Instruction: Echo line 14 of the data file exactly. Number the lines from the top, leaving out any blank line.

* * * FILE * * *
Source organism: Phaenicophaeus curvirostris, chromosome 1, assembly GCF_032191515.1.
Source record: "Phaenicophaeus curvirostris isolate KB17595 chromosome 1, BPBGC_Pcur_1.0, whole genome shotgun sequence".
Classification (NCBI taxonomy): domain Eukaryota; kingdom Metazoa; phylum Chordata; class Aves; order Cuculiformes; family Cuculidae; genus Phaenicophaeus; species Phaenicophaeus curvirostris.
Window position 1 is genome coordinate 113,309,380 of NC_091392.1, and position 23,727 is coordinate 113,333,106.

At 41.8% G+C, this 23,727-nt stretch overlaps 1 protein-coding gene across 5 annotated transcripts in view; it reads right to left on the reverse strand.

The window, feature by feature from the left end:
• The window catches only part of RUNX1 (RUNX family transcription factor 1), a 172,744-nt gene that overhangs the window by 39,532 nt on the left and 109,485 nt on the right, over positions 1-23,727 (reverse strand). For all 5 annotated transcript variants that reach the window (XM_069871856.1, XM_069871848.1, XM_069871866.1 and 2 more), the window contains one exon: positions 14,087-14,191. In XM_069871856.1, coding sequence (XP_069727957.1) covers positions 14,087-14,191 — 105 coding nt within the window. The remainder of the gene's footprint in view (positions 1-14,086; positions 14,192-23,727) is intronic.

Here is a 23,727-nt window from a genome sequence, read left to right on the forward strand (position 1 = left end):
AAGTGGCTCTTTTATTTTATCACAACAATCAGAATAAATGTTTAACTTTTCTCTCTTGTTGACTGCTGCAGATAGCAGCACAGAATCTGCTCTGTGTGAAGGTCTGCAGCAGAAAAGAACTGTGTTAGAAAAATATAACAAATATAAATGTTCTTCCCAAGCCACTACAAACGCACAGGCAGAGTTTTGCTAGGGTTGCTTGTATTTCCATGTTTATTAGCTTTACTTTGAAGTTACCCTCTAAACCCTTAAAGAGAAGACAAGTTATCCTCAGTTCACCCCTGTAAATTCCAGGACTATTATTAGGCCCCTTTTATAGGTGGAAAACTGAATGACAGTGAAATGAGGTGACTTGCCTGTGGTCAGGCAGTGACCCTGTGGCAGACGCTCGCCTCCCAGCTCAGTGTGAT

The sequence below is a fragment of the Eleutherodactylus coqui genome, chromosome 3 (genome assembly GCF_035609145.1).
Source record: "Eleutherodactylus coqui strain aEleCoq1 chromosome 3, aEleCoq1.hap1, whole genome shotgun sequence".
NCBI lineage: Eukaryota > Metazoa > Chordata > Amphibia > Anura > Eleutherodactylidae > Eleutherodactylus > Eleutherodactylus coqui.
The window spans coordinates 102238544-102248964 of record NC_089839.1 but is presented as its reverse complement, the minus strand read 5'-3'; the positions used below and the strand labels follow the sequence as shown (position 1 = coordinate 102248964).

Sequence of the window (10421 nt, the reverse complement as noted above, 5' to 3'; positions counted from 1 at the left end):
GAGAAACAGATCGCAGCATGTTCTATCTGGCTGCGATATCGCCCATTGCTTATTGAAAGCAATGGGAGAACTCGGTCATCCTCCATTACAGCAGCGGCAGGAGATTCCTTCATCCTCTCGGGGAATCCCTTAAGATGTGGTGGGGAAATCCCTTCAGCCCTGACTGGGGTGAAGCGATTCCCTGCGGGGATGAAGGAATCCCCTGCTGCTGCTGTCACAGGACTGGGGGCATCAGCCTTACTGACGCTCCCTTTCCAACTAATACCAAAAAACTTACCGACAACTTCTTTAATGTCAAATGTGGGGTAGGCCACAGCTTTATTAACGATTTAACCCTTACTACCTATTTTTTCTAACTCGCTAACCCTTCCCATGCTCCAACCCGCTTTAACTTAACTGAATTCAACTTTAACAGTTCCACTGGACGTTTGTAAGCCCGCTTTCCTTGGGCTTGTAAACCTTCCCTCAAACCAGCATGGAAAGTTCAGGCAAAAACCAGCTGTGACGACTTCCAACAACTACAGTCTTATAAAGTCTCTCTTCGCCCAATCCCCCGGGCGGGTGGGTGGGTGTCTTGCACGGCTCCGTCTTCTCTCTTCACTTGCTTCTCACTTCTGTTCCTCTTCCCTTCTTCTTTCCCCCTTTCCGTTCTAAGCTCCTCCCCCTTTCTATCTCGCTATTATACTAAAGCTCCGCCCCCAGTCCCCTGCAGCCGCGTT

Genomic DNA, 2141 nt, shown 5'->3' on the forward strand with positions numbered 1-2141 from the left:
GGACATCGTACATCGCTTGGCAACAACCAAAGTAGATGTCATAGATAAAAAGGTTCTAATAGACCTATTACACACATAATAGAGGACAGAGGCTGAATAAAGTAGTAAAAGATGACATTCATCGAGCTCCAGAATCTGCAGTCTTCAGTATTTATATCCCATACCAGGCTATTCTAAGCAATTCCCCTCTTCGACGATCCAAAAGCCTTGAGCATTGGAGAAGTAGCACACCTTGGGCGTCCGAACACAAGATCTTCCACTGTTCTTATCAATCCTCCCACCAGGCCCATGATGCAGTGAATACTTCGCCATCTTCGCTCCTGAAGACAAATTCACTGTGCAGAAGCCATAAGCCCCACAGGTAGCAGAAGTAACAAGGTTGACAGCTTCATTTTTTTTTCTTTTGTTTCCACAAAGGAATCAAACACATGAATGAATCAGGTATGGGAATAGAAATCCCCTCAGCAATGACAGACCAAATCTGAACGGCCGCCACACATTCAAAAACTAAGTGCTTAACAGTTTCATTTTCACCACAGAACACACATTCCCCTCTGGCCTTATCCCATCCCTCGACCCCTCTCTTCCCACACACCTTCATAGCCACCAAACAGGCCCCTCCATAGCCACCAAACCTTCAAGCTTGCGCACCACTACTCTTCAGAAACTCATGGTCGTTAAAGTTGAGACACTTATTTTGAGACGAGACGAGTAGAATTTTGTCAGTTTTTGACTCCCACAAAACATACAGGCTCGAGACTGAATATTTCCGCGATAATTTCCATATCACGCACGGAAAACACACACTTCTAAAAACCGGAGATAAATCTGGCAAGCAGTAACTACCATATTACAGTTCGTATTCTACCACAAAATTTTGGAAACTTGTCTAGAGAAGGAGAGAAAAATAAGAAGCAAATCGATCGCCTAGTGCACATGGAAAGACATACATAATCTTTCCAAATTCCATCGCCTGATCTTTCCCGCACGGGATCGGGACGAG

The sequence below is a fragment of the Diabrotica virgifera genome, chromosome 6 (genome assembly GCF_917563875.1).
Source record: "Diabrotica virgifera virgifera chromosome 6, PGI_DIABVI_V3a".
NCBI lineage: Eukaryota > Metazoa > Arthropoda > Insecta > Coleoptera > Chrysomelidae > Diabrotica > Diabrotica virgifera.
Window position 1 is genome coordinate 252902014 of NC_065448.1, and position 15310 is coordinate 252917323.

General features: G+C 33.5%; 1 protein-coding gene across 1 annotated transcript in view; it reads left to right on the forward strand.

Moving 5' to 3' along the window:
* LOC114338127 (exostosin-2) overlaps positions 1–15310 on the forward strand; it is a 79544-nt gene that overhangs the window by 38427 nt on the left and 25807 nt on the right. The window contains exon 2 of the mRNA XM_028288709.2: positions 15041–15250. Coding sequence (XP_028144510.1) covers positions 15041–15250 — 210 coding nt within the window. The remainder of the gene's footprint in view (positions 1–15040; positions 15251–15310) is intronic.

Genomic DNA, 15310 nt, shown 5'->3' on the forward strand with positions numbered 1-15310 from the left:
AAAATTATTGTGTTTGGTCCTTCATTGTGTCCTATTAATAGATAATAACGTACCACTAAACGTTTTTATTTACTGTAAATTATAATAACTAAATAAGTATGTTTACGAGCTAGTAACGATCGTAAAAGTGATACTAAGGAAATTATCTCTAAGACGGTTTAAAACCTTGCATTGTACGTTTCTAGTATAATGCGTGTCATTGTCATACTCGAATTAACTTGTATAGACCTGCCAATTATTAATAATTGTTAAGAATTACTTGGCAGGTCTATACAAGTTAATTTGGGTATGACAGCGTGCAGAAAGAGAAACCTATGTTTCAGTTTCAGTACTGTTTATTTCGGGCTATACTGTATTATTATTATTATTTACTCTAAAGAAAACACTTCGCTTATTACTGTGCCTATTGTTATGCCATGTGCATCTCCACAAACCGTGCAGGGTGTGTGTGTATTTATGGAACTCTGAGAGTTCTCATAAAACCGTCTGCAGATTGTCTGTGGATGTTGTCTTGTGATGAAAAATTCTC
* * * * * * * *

Sequence of the window (10421 nt, the reverse complement as noted above, 5' to 3'; positions counted from 1 at the left end):